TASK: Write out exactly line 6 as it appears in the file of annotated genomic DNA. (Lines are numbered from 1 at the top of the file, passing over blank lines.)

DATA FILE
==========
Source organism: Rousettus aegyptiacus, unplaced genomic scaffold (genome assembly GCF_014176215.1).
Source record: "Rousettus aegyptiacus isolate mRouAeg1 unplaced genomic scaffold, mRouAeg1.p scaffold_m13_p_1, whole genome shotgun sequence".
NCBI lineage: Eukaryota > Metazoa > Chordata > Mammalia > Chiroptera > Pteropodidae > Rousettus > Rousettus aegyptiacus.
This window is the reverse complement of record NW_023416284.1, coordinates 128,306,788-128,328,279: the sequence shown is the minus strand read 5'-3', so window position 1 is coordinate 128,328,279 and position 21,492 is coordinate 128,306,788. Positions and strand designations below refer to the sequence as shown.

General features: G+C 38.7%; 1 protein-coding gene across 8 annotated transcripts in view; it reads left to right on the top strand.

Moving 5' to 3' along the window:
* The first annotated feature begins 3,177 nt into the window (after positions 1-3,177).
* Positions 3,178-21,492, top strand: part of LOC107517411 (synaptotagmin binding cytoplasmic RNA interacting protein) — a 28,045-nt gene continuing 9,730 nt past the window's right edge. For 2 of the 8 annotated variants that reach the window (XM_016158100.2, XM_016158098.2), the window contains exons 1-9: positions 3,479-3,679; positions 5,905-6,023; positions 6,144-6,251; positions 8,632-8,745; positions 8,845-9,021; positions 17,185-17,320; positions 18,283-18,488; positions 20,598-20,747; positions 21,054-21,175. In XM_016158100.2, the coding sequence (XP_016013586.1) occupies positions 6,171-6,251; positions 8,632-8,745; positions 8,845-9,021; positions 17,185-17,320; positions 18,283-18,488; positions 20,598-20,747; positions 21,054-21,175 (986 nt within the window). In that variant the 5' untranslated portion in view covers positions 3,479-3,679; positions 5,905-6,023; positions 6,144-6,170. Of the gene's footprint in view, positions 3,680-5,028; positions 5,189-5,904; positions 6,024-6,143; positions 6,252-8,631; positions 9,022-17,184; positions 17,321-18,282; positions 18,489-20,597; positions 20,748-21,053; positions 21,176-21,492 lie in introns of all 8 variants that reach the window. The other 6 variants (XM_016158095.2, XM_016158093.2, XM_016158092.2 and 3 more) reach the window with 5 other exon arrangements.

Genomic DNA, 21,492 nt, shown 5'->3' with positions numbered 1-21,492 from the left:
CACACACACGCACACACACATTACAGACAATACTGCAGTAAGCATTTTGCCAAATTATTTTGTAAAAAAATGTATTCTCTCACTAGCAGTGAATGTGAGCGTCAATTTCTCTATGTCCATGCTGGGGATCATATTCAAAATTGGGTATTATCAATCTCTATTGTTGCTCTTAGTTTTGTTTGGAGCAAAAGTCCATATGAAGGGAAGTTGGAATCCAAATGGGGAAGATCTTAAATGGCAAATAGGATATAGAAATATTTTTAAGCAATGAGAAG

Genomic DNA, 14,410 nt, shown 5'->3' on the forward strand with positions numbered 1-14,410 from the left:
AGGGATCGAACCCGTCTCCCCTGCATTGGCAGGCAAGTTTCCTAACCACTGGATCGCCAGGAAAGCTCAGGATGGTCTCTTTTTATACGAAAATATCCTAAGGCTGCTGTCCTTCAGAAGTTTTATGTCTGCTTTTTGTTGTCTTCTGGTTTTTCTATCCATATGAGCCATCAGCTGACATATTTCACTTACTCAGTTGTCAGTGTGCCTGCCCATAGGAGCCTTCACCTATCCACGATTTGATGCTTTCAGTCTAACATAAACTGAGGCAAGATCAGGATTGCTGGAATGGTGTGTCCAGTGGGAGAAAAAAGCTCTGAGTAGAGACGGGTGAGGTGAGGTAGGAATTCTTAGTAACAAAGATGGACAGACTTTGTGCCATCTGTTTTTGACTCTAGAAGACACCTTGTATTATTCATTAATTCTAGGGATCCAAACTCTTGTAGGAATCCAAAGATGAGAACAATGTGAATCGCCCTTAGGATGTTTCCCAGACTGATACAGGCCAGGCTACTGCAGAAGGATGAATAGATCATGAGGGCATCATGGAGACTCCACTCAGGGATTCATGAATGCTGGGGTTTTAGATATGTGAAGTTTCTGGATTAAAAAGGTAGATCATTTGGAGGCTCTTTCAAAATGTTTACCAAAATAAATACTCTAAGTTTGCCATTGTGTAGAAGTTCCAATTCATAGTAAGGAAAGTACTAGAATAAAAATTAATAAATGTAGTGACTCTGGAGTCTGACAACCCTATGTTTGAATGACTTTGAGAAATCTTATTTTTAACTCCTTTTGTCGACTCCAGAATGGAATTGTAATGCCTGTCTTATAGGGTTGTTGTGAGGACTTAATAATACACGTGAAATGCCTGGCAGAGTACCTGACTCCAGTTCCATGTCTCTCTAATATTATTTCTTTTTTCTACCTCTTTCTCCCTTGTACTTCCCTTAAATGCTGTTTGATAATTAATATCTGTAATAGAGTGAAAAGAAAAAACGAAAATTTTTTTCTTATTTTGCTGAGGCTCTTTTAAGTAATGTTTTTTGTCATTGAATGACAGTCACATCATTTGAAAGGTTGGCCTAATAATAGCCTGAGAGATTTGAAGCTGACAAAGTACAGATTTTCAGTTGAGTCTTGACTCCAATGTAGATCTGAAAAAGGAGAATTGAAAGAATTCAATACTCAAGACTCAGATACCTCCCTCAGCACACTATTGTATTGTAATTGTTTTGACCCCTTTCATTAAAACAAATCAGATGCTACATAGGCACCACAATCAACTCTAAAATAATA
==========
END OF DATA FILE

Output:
Moving 5' to 3' along the window: